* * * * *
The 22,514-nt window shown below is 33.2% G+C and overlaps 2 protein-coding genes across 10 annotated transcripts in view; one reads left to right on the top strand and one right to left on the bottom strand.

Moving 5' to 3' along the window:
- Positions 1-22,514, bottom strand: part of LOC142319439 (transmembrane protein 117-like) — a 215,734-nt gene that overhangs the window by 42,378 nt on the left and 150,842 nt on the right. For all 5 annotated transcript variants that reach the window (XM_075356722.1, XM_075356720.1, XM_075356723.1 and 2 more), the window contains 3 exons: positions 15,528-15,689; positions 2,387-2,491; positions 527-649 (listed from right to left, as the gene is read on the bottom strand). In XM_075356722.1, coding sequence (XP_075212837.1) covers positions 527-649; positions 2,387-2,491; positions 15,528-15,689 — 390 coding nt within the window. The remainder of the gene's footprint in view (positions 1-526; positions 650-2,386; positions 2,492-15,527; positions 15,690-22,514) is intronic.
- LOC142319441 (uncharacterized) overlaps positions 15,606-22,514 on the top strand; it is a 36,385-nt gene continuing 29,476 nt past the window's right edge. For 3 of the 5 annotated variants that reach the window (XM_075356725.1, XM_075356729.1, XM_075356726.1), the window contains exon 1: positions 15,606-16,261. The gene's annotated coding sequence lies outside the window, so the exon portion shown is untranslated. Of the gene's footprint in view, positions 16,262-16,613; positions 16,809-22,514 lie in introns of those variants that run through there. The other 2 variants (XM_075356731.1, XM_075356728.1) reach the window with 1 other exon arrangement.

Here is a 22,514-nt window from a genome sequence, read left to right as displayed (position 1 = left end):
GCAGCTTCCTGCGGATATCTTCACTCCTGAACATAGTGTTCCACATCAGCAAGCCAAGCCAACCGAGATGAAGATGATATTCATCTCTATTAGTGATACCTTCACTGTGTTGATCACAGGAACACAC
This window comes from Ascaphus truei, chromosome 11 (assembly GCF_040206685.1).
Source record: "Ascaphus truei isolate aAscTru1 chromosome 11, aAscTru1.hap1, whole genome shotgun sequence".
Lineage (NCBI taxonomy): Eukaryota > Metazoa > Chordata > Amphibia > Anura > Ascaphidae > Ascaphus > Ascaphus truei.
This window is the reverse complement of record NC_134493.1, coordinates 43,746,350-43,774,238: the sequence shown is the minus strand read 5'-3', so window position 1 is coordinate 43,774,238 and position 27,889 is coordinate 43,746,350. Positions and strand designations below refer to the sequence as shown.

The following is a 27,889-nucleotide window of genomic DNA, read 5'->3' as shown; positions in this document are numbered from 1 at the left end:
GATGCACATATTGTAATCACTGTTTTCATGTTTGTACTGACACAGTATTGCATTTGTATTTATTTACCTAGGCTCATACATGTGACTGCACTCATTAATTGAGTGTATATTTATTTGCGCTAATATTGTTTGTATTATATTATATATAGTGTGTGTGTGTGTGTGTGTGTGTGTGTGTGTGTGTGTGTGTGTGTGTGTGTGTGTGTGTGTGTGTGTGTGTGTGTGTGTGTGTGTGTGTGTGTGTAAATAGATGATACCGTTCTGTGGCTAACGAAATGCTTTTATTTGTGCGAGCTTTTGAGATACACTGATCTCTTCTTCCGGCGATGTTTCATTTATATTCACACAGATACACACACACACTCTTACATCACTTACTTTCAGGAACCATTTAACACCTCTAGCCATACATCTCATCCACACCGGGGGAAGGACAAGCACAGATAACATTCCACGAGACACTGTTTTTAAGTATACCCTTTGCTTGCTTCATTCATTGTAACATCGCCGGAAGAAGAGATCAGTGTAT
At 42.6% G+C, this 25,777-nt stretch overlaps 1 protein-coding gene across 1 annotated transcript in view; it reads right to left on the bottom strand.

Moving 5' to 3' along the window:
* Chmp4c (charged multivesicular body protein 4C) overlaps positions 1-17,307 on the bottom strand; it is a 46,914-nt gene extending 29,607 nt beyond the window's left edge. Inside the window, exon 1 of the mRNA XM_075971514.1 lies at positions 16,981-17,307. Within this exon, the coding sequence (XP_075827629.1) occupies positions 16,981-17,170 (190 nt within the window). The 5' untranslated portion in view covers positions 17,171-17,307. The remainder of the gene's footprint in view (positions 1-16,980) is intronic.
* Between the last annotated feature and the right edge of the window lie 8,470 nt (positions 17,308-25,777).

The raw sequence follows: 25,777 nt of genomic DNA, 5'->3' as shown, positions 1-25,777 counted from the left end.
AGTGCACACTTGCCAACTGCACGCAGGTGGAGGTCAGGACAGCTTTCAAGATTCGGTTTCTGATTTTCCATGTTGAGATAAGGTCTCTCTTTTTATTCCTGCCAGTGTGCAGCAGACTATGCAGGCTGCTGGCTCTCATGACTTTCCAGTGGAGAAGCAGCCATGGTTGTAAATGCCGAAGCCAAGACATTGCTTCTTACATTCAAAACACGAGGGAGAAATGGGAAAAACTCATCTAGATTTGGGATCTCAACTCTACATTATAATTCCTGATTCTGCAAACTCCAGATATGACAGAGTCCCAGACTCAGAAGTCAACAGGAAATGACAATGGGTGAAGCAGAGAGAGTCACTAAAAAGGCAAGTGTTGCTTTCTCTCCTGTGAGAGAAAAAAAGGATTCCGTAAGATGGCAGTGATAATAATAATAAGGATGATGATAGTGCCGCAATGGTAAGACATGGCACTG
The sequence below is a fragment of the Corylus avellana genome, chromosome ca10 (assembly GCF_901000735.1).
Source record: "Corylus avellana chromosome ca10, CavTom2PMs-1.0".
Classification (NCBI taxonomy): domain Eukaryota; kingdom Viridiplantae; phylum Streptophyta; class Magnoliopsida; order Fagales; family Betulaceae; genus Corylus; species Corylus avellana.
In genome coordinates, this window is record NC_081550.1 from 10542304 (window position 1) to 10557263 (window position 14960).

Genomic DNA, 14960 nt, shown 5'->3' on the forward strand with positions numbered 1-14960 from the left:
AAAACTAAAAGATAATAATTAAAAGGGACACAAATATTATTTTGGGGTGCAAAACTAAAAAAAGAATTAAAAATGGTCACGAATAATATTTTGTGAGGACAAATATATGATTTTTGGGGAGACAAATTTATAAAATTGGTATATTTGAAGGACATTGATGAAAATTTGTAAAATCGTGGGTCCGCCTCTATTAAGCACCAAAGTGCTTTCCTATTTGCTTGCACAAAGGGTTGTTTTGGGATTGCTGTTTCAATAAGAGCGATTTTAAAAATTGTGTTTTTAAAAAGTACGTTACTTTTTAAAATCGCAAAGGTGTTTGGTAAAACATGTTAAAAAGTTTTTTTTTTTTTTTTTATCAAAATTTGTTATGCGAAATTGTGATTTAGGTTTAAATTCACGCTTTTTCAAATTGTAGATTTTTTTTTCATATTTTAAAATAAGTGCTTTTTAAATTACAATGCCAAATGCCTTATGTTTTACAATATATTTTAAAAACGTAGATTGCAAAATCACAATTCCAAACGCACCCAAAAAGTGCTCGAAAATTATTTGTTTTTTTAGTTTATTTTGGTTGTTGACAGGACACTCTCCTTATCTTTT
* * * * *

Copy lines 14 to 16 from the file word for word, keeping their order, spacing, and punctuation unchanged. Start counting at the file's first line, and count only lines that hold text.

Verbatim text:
Moving 5' to 3' along the window:
* Chmp4c (charged multivesicular body protein 4C) overlaps positions 1-17,307 on the bottom strand; it is a 46,914-nt gene extending 29,607 nt beyond the window's left edge. Inside the window, exon 1 of the mRNA XM_075971514.1 lies at positions 16,981-17,307. Within this exon, the coding sequence (XP_075827629.1) occupies positions 16,981-17,170 (190 nt within the window). The 5' untranslated portion in view covers positions 17,171-17,307. The remainder of the gene's footprint in view (positions 1-16,980) is intronic.
* Between the last annotated feature and the right edge of the window lie 8,470 nt (positions 17,308-25,777).